Welcome to the Highlander Studios blog.

I won't promise any earth shattering revelations here. What I will be trying to do is post some new products as I release them, share some thoughts on gaming and show some pics of games and other stuff that I enjoy. So come in and make yourselves at home.


Tuesday, September 10, 2013

Long Time Gone



     Yeah... it's been a while since my last post. I've been doing a bit of traveling, a bit of reading and wrapping up a few sculpting projects. But most of that time I've been immersed in a new passion or two. Or three.

      I was taking a break from sculpting one night, checked FaceBook and followed the rabbit down the hole. The rabbit being an ad for making your own solar panels from parts. That, in turn, led to solar heaters made from styrafoam, plexiglass, aluminum foil and pop cans. Which somehow led to the Gingery books on building your own metal shop from scrap. And so on to making your own forge from a brake drum. I finally came to rest on a new recipe for paper mache.

     So there I was with a head full of new information that just begged to be tried out.

     I can't say that I'm a prepper. I simply don't have the overwhelming doom and gloom gene. But I do think some rough times are coming and we need to start getting back to our industrial and agricultural roots and re-learn some survival skills before the government and reliance upon technology breeds them out of us.

      I've always had a fascination with bootstrap video games where you build, beg, borrow or steal everything you need. Two of my favorites are Minecraft and A Tale In the Desert. Now this may seem a total non-sequitur, but bear with me.

     Minecraft is a free form sandbox game where you start with nothing and build the things you need to get or make other things that you want. Surviving that first night is still my favorite part. ATITD is similar in that you start with nothing, gather materials and build, But it also adds a social and political element. Some things you simply can't do by yourself and you need to enlist others to help out. Very interesting game dynamics. The players even create their own legal system.

     So I spent more time playing these games than any reasonable person should. But while I was doing it, I was considering what it would be like if we had to bootstrap our society after the zombie apocalypse. Ok. I really don't believe it will be a zombie apocalyse, but substitute any noun-cause-of-social-disruption you please for zombie. The problem (or maybe the blessing) of spending a lot of time thinking about something is that I usually start meeting people or finding information that relates to what is on my mind. Seemingly happenstance, but we all know better... right?

     Back to the latest obsessions. I purchased the first Gingery book, The Charcoal Foundry, read it and started gathering materials. My first purchases were some tools for black smithing since I'm going to need to do a little work to make the tools I want for the foundry.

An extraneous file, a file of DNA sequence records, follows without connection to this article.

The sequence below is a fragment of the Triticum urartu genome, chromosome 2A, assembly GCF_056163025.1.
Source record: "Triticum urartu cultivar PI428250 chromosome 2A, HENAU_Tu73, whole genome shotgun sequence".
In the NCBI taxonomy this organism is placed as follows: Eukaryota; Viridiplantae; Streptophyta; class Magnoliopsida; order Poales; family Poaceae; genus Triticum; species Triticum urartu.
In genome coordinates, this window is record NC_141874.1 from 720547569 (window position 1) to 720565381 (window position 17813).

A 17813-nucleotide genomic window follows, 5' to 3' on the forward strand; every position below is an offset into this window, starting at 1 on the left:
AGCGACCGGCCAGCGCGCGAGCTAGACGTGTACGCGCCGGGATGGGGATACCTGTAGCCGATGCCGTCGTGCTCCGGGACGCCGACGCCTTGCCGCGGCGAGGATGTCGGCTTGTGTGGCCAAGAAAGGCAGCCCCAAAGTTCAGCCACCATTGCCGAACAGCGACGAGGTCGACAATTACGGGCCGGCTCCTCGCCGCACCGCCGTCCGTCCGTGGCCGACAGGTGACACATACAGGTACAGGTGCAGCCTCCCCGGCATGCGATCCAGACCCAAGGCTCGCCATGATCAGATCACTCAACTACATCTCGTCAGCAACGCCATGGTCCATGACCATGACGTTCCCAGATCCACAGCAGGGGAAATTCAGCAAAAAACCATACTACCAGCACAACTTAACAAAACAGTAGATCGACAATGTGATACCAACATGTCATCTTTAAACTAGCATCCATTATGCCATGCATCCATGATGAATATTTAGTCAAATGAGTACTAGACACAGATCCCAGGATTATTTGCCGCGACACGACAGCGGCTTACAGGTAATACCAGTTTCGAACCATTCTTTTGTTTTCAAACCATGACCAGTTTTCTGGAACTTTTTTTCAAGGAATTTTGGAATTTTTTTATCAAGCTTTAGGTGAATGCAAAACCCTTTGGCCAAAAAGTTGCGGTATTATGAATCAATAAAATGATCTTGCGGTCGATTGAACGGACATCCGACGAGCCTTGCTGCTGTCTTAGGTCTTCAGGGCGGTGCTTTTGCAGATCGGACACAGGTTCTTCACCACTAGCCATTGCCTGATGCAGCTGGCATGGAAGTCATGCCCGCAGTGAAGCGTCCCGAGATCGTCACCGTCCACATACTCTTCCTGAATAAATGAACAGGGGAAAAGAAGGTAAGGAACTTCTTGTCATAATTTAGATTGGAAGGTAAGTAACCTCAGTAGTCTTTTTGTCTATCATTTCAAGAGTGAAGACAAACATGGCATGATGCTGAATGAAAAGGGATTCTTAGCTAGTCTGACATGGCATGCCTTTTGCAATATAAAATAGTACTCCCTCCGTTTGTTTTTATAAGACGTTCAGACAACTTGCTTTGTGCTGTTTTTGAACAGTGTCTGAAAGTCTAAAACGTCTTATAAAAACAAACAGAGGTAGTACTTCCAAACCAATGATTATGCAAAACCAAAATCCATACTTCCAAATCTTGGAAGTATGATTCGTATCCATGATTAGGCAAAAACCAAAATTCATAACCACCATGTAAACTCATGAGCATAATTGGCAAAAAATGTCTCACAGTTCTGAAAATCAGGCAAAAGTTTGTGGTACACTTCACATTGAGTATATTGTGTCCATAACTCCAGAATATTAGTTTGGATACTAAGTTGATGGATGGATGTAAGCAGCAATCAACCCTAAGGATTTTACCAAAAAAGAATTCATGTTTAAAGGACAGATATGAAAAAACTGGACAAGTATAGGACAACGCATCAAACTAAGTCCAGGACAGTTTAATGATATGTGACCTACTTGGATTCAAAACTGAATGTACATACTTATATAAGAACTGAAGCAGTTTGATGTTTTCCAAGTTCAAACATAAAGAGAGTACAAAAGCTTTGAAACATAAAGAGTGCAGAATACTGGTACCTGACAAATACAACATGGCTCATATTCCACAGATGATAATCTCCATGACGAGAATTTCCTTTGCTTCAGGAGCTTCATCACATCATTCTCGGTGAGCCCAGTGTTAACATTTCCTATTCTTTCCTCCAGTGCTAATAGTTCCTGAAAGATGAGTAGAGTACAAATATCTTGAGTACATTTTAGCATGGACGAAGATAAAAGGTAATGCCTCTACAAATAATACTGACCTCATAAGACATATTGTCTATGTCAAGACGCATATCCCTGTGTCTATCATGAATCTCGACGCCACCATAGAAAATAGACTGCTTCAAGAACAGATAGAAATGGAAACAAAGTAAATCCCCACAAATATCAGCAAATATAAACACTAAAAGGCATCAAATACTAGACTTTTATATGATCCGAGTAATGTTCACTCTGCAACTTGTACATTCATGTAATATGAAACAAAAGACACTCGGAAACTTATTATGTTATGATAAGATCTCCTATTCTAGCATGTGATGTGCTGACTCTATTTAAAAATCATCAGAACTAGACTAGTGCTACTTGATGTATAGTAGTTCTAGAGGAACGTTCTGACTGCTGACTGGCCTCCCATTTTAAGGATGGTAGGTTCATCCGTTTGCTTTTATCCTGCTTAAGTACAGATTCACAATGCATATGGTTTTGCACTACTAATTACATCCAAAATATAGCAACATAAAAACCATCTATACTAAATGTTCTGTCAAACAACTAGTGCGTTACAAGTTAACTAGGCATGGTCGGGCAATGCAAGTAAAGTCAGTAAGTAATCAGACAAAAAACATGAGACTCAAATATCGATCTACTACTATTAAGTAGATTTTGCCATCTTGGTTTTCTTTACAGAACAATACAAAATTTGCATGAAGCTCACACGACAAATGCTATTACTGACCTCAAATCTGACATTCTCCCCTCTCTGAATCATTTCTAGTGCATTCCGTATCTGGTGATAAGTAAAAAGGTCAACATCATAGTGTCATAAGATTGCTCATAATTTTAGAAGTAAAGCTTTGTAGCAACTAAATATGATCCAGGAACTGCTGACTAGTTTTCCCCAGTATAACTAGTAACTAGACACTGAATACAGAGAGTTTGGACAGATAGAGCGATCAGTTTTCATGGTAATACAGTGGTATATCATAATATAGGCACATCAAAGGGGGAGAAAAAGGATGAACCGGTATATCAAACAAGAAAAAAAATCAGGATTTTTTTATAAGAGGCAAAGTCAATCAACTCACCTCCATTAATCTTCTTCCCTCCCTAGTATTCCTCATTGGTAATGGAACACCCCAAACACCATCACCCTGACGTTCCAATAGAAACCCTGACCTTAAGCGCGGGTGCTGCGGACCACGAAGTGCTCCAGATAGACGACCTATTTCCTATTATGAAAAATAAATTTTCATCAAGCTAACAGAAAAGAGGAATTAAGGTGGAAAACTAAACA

I did some calling and searching on the web for some other items. I decided that for the basic ingot mold for left over melts I wanted a cast iron muffin pan... er... ingot mold. I found one on my trip to visit friends and family a few weekends ago. It was the largest expense to date at $35. It had twelve cavities and shapes that I wanted rather than ears of corn, ovals or circles would have worked. But this was very similar to the one I had seen on line for $25 plus shipping.


     The shell of the furnace is built from a 5 gal steel pail. Most of these have been replace with plastic. So instead of buying one full of driveway sealant or ordering one online, I decided to go with a 6 gal pail.


     The handle will need to be removed from the top and the U bolts inserted into the sides of the lid for easy lifting. I'll also need to cut a hole for the tuyere (the air inflow) and a hole in the lid for the flue. My next decision is to buy refractory mix for the lining or to make my own. I'm leaning toward making it for the learning experience as well as a substantial cost savings.

     I have wood for the sand casting frames. I'll need to check with the die and casting place down the street to see if I can get any used casting sand to recondition. I'm leaning toward making that myself as well, though, because the experience is the thing here.

     Anyway... that's what I've been up to. I've also been working on Clear Horizons' new Hell Divers figures and wrapping up the last five ATZ Indiegogo figures to send to the mold maker this week. More on those later this week or early next.

    

4 comments:

Chris Stoesen said...

I have a friend that made one of these. He was going to cast his own aluminum parts for things. He has managed a bar of aluminum at this point.

Rodrick Campbell said...

Excellent. I sure hope I get farther than that. At least before the township people come and bitch.

John Bear Ross said...

Best of luck to you on your machining and casting adventure!

I have a few Gingery books I got at the local library's excess store. It might be a good place to start for you, as well. A lot of old machinists (or their families) get rid of their stuff on Craigslist. Another place to look for precision equipment (Starrett or Mitutoyo) and tooling.

Best,
JBR

Mr. Harold said...

Sounds like a great idea, and a lot of fun. I'd want to be doing the same thing if I had the space at home...